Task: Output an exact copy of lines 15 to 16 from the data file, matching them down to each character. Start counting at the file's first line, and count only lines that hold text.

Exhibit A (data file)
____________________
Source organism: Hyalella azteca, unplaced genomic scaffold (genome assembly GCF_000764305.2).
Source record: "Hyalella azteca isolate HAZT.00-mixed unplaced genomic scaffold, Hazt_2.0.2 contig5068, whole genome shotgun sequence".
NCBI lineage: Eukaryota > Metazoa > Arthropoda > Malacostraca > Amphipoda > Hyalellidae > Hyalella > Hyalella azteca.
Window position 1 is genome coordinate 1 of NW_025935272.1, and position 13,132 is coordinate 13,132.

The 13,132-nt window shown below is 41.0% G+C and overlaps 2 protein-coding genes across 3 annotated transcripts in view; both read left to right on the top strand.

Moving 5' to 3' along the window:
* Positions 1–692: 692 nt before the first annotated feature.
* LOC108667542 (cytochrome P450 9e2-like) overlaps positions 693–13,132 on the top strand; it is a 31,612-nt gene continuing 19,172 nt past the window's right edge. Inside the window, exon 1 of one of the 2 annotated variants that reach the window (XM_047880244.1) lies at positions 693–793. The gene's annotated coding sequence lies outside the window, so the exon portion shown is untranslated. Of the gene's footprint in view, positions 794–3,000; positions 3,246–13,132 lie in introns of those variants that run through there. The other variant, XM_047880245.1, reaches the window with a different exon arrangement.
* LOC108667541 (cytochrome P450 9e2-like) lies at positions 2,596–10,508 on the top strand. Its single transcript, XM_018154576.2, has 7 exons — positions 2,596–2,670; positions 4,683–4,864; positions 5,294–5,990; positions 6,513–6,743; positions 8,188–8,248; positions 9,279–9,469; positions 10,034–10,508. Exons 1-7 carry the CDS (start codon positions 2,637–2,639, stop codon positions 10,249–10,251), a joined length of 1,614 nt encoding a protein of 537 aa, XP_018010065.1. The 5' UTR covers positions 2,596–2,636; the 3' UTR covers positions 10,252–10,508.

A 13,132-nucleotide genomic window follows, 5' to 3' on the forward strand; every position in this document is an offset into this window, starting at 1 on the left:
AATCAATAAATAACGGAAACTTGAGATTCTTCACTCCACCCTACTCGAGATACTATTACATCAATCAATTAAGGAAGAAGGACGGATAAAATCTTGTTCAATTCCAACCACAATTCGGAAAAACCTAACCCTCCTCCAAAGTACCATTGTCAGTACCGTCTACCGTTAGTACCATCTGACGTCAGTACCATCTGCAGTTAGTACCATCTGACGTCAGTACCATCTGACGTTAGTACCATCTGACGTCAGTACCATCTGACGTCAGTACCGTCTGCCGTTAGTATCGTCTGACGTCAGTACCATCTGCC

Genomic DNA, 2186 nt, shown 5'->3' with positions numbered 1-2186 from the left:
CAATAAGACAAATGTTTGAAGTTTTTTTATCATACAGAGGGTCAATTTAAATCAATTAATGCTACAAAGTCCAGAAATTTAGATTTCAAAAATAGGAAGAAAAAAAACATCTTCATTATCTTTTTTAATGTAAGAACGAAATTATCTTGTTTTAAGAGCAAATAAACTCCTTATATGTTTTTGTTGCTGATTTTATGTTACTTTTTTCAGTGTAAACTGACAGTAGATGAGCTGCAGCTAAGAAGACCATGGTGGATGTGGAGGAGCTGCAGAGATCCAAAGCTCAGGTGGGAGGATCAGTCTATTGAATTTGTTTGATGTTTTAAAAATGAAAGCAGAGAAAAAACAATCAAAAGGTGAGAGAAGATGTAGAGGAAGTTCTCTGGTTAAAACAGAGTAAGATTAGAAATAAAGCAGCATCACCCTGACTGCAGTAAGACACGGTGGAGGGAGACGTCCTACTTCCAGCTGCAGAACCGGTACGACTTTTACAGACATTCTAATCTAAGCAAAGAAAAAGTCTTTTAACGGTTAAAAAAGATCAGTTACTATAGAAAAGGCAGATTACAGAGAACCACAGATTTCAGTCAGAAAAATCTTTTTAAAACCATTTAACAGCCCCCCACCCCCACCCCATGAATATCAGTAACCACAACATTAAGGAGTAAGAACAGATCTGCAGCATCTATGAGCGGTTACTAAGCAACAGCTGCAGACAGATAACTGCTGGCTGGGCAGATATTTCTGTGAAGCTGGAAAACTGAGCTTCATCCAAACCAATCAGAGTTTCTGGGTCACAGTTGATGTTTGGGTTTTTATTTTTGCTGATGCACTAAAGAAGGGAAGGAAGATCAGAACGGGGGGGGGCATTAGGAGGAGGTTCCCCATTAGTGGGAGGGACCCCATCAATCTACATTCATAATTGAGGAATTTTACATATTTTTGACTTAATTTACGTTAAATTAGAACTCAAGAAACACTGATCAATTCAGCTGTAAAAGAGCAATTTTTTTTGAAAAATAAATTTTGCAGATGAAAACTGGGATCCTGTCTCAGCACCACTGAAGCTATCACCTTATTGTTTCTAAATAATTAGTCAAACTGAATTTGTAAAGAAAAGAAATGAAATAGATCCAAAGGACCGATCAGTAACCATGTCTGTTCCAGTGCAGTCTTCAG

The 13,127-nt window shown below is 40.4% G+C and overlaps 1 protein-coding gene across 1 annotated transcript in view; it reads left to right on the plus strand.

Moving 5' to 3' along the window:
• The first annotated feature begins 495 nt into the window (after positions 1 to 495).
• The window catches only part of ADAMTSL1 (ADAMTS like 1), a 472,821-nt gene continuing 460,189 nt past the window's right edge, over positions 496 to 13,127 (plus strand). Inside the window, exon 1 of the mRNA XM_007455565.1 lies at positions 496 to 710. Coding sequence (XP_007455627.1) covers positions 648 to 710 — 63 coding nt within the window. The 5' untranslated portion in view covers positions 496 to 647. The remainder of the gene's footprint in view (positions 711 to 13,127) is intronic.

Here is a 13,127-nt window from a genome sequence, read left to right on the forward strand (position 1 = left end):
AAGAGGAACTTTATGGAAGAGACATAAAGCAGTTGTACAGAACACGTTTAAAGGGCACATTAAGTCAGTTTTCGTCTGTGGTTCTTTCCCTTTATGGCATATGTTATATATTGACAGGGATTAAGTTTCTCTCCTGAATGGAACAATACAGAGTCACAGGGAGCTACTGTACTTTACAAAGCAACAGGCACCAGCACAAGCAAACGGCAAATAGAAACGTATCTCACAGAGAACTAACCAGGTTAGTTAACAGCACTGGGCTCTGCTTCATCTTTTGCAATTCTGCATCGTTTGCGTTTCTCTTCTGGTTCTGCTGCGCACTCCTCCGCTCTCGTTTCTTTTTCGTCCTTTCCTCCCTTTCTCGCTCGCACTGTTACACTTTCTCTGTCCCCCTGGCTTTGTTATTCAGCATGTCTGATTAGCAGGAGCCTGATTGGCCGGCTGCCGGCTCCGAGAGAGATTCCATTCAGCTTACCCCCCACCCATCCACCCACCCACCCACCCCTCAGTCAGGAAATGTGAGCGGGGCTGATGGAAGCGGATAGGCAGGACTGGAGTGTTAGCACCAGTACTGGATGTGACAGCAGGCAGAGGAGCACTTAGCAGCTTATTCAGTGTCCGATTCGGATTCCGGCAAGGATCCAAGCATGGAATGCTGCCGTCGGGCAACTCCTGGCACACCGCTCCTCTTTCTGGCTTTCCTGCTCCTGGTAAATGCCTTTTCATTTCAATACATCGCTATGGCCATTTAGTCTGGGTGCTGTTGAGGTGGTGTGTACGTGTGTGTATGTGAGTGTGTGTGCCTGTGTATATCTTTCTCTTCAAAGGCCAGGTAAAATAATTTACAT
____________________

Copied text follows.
Moving 5' to 3' along the window:
• The first annotated feature begins 495 nt into the window (after positions 1 to 495).